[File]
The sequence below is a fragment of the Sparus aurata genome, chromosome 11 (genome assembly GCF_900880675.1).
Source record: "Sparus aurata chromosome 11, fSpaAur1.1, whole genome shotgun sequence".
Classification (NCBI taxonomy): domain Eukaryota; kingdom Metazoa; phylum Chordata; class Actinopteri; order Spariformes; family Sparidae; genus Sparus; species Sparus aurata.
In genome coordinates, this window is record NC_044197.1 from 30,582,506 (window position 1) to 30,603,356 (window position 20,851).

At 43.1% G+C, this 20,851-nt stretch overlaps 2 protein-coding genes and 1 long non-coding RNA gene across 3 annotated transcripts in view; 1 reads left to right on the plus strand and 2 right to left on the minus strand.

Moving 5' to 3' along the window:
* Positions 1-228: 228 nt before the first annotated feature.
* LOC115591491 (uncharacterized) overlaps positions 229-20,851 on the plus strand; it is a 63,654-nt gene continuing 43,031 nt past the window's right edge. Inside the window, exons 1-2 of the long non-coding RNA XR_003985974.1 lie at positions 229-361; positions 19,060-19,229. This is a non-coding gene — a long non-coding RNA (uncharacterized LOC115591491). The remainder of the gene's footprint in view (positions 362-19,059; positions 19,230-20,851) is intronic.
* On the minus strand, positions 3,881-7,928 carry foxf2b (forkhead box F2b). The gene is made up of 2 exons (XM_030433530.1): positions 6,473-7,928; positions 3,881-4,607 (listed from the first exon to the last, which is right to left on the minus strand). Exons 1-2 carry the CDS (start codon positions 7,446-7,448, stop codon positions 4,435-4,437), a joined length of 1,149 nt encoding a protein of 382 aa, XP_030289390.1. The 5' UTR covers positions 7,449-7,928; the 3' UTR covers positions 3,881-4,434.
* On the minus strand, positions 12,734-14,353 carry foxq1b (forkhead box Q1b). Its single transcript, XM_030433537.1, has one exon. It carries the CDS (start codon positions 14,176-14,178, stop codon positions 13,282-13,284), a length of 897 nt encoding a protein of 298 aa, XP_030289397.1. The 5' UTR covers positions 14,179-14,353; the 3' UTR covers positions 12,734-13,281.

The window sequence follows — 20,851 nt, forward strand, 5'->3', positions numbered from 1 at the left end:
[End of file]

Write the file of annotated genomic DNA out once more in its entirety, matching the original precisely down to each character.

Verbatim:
The sequence below is a fragment of the Sparus aurata genome, chromosome 11 (genome assembly GCF_900880675.1).
Source record: "Sparus aurata chromosome 11, fSpaAur1.1, whole genome shotgun sequence".
Classification (NCBI taxonomy): domain Eukaryota; kingdom Metazoa; phylum Chordata; class Actinopteri; order Spariformes; family Sparidae; genus Sparus; species Sparus aurata.
In genome coordinates, this window is record NC_044197.1 from 30,582,506 (window position 1) to 30,603,356 (window position 20,851).

At 43.1% G+C, this 20,851-nt stretch overlaps 2 protein-coding genes and 1 long non-coding RNA gene across 3 annotated transcripts in view; 1 reads left to right on the plus strand and 2 right to left on the minus strand.

Moving 5' to 3' along the window:
* Positions 1-228: 228 nt before the first annotated feature.
* LOC115591491 (uncharacterized) overlaps positions 229-20,851 on the plus strand; it is a 63,654-nt gene continuing 43,031 nt past the window's right edge. Inside the window, exons 1-2 of the long non-coding RNA XR_003985974.1 lie at positions 229-361; positions 19,060-19,229. This is a non-coding gene — a long non-coding RNA (uncharacterized LOC115591491). The remainder of the gene's footprint in view (positions 362-19,059; positions 19,230-20,851) is intronic.
* On the minus strand, positions 3,881-7,928 carry foxf2b (forkhead box F2b). The gene is made up of 2 exons (XM_030433530.1): positions 6,473-7,928; positions 3,881-4,607 (listed from the first exon to the last, which is right to left on the minus strand). Exons 1-2 carry the CDS (start codon positions 7,446-7,448, stop codon positions 4,435-4,437), a joined length of 1,149 nt encoding a protein of 382 aa, XP_030289390.1. The 5' UTR covers positions 7,449-7,928; the 3' UTR covers positions 3,881-4,434.
* On the minus strand, positions 12,734-14,353 carry foxq1b (forkhead box Q1b). Its single transcript, XM_030433537.1, has one exon. It carries the CDS (start codon positions 14,176-14,178, stop codon positions 13,282-13,284), a length of 897 nt encoding a protein of 298 aa, XP_030289397.1. The 5' UTR covers positions 14,179-14,353; the 3' UTR covers positions 12,734-13,281.

The window sequence follows — 20,851 nt, forward strand, 5'->3', positions numbered from 1 at the left end: